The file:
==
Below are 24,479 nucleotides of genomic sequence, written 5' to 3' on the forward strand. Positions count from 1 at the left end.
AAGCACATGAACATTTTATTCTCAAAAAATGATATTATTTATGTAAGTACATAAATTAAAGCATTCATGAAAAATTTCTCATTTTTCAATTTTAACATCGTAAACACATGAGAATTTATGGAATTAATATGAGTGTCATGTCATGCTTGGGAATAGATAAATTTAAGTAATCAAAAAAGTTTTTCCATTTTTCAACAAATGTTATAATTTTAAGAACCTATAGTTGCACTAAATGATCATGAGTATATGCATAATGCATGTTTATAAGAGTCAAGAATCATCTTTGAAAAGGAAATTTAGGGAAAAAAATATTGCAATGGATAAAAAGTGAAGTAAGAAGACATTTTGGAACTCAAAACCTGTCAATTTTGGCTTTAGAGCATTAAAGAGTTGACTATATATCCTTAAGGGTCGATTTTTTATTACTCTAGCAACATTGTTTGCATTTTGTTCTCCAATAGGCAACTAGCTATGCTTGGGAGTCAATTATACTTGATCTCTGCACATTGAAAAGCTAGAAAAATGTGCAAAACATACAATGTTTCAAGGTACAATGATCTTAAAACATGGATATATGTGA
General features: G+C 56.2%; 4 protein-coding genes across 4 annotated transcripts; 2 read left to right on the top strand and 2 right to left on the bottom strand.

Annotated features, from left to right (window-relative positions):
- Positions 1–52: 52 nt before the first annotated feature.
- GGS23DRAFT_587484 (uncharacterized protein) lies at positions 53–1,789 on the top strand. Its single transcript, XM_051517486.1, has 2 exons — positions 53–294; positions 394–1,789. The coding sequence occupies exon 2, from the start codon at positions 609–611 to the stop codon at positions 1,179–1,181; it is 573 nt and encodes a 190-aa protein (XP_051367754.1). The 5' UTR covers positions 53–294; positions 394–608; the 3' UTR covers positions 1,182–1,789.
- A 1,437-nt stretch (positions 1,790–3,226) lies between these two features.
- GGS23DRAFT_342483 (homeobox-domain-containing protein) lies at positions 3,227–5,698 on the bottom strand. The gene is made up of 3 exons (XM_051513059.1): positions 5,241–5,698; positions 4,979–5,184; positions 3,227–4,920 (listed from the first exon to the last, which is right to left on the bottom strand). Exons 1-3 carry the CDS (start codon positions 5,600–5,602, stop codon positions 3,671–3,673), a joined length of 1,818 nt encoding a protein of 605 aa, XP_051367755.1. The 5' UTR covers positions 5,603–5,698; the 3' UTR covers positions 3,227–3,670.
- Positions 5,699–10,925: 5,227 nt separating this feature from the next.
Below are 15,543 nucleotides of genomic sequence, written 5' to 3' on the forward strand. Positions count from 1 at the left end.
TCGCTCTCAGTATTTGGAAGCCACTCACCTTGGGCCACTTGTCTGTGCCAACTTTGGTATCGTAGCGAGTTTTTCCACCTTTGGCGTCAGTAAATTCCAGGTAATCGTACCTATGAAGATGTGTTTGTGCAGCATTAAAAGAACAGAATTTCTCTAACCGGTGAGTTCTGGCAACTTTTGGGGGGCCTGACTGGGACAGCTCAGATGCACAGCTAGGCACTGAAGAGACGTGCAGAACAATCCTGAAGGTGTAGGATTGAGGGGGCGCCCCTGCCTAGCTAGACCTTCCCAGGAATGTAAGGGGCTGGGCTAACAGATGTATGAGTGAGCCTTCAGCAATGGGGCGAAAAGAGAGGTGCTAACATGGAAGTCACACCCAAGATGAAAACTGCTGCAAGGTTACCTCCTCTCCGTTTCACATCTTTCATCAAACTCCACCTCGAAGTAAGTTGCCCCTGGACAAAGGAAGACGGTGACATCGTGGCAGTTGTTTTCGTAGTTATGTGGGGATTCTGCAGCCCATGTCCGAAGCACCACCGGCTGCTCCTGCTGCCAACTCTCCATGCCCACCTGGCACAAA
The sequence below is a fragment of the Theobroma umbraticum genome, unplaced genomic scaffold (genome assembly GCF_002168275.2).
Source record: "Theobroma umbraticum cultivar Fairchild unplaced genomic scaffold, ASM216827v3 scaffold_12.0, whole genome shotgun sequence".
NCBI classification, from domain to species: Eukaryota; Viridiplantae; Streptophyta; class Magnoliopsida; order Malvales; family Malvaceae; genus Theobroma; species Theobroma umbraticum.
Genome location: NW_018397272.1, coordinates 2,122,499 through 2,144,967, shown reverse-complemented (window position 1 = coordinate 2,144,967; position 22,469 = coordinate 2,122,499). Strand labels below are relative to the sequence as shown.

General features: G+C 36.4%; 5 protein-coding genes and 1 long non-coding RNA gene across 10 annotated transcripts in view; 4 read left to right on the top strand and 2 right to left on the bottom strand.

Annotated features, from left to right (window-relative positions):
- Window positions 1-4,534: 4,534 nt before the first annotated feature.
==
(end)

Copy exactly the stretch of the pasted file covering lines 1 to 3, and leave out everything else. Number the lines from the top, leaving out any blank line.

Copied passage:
Below are 24,479 nucleotides of genomic sequence, written 5' to 3' on the forward strand. Positions count from 1 at the left end.
AAGCACATGAACATTTTATTCTCAAAAAATGATATTATTTATGTAAGTACATAAATTAAAGCATTCATGAAAAATTTCTCATTTTTCAATTTTAACATCGTAAACACATGAGAATTTATGGAATTAATATGAGTGTCATGTCATGCTTGGGAATAGATAAATTTAAGTAATCAAAAAAGTTTTTCCATTTTTCAACAAATGTTATAATTTTAAGAACCTATAGTTGCACTAAATGATCATGAGTATATGCATAATGCATGTTTATAAGAGTCAAGAATCATCTTTGAAAAGGAAATTTAGGGAAAAAAATATTGCAATGGATAAAAAGTGAAGTAAGAAGACATTTTGGAACTCAAAACCTGTCAATTTTGGCTTTAGAGCATTAAAGAGTTGACTATATATCCTTAAGGGTCGATTTTTTATTACTCTAGCAACATTGTTTGCATTTTGTTCTCCAATAGGCAACTAGCTATGCTTGGGAGTCAATTATACTTGATCTCTGCACATTGAAAAGCTAGAAAAATGTGCAAAACATACAATGTTTCAAGGTACAATGATCTTAAAACATGGATATATGTGA
General features: G+C 56.2%; 4 protein-coding genes across 4 annotated transcripts; 2 read left to right on the top strand and 2 right to left on the bottom strand.